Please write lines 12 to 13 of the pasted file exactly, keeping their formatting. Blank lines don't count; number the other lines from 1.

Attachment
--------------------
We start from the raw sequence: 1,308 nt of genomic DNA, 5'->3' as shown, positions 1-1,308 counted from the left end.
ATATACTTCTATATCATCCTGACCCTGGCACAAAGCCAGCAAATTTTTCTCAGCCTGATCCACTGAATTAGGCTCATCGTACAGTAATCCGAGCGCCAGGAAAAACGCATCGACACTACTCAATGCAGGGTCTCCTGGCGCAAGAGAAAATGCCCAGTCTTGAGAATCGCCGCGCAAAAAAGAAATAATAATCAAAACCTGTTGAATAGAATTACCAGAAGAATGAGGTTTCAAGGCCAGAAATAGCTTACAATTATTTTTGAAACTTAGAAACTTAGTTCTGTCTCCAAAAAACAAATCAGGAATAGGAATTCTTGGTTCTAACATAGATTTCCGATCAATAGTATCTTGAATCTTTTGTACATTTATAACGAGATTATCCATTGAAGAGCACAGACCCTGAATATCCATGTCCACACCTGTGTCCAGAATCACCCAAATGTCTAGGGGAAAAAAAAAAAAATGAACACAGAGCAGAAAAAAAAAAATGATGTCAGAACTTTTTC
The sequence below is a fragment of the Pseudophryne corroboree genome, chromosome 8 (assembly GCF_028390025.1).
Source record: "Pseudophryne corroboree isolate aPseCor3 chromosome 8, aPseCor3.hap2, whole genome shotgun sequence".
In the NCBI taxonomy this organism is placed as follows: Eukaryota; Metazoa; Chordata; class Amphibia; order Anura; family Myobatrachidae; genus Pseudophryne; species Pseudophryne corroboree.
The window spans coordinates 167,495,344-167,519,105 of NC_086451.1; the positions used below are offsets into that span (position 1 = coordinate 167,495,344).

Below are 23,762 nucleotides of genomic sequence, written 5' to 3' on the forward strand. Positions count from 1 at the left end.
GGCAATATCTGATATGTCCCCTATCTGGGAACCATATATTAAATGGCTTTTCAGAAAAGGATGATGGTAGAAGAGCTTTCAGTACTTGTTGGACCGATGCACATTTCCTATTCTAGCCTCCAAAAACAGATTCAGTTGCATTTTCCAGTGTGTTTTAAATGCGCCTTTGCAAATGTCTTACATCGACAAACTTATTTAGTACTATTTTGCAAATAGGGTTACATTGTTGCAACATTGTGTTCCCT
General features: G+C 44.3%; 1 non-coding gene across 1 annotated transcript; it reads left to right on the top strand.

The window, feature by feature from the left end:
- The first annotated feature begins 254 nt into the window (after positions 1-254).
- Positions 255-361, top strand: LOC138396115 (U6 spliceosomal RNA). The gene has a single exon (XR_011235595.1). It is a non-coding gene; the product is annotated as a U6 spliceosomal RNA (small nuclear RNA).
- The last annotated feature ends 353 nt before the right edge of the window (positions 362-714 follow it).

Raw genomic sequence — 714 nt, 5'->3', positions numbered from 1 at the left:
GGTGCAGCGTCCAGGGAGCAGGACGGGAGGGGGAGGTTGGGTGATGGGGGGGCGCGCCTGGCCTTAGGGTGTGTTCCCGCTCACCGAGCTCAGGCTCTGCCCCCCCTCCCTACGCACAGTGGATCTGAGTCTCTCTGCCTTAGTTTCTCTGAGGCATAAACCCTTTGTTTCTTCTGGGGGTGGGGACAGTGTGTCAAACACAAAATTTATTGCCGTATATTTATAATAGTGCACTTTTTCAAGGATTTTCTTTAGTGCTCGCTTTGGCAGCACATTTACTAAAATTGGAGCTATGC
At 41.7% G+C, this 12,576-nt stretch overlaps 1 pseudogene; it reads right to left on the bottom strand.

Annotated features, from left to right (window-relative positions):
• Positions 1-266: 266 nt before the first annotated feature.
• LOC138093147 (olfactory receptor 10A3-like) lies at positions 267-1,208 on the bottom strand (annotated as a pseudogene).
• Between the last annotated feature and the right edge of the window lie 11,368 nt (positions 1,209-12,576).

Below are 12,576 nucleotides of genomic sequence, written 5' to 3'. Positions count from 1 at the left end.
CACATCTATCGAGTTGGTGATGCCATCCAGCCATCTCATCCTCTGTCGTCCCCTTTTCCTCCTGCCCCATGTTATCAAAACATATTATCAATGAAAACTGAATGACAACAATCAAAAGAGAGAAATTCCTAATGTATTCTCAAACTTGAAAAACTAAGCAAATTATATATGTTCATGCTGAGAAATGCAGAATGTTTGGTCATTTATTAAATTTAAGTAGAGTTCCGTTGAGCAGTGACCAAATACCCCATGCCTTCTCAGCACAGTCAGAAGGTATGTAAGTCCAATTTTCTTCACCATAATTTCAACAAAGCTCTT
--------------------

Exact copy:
- Positions 255-361, top strand: LOC138396115 (U6 spliceosomal RNA). The gene has a single exon (XR_011235595.1). It is a non-coding gene; the product is annotated as a U6 spliceosomal RNA (small nuclear RNA).
- The last annotated feature ends 353 nt before the right edge of the window (positions 362-714 follow it).